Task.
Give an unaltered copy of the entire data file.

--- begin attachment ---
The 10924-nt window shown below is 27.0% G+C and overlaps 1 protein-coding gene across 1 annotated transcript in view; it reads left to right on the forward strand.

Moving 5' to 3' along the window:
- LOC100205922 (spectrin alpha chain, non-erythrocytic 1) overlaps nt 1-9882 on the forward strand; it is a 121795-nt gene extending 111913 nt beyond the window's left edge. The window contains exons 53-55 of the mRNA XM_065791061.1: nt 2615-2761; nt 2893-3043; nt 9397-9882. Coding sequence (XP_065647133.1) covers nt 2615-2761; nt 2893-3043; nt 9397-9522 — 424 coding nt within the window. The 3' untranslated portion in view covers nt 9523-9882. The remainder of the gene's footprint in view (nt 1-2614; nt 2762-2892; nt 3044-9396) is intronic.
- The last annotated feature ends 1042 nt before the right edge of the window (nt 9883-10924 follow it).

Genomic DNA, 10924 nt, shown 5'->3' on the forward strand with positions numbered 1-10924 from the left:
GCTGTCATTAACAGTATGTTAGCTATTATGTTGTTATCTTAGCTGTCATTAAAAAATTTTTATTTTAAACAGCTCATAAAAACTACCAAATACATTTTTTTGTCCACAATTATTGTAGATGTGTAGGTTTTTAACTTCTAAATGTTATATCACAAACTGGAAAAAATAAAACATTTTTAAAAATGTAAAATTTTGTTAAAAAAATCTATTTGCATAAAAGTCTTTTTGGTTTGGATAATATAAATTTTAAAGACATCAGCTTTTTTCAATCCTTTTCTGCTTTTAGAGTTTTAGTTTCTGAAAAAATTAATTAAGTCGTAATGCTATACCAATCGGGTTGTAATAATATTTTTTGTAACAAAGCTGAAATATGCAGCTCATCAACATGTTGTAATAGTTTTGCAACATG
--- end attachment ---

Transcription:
The 10924-nt window shown below is 27.0% G+C and overlaps 1 protein-coding gene across 1 annotated transcript in view; it reads left to right on the forward strand.

Moving 5' to 3' along the window:
- LOC100205922 (spectrin alpha chain, non-erythrocytic 1) overlaps nt 1-9882 on the forward strand; it is a 121795-nt gene extending 111913 nt beyond the window's left edge. The window contains exons 53-55 of the mRNA XM_065791061.1: nt 2615-2761; nt 2893-3043; nt 9397-9882. Coding sequence (XP_065647133.1) covers nt 2615-2761; nt 2893-3043; nt 9397-9522 — 424 coding nt within the window. The 3' untranslated portion in view covers nt 9523-9882. The remainder of the gene's footprint in view (nt 1-2614; nt 2762-2892; nt 3044-9396) is intronic.
- The last annotated feature ends 1042 nt before the right edge of the window (nt 9883-10924 follow it).

Genomic DNA, 10924 nt, shown 5'->3' on the forward strand with positions numbered 1-10924 from the left:
GCTGTCATTAACAGTATGTTAGCTATTATGTTGTTATCTTAGCTGTCATTAAAAAATTTTTATTTTAAACAGCTCATAAAAACTACCAAATACATTTTTTTGTCCACAATTATTGTAGATGTGTAGGTTTTTAACTTCTAAATGTTATATCACAAACTGGAAAAAATAAAACATTTTTAAAAATGTAAAATTTTGTTAAAAAAATCTATTTGCATAAAAGTCTTTTTGGTTTGGATAATATAAATTTTAAAGACATCAGCTTTTTTCAATCCTTTTCTGCTTTTAGAGTTTTAGTTTCTGAAAAAATTAATTAAGTCGTAATGCTATACCAATCGGGTTGTAATAATATTTTTTGTAACAAAGCTGAAATATGCAGCTCATCAACATGTTGTAATAGTTTTGCAACATG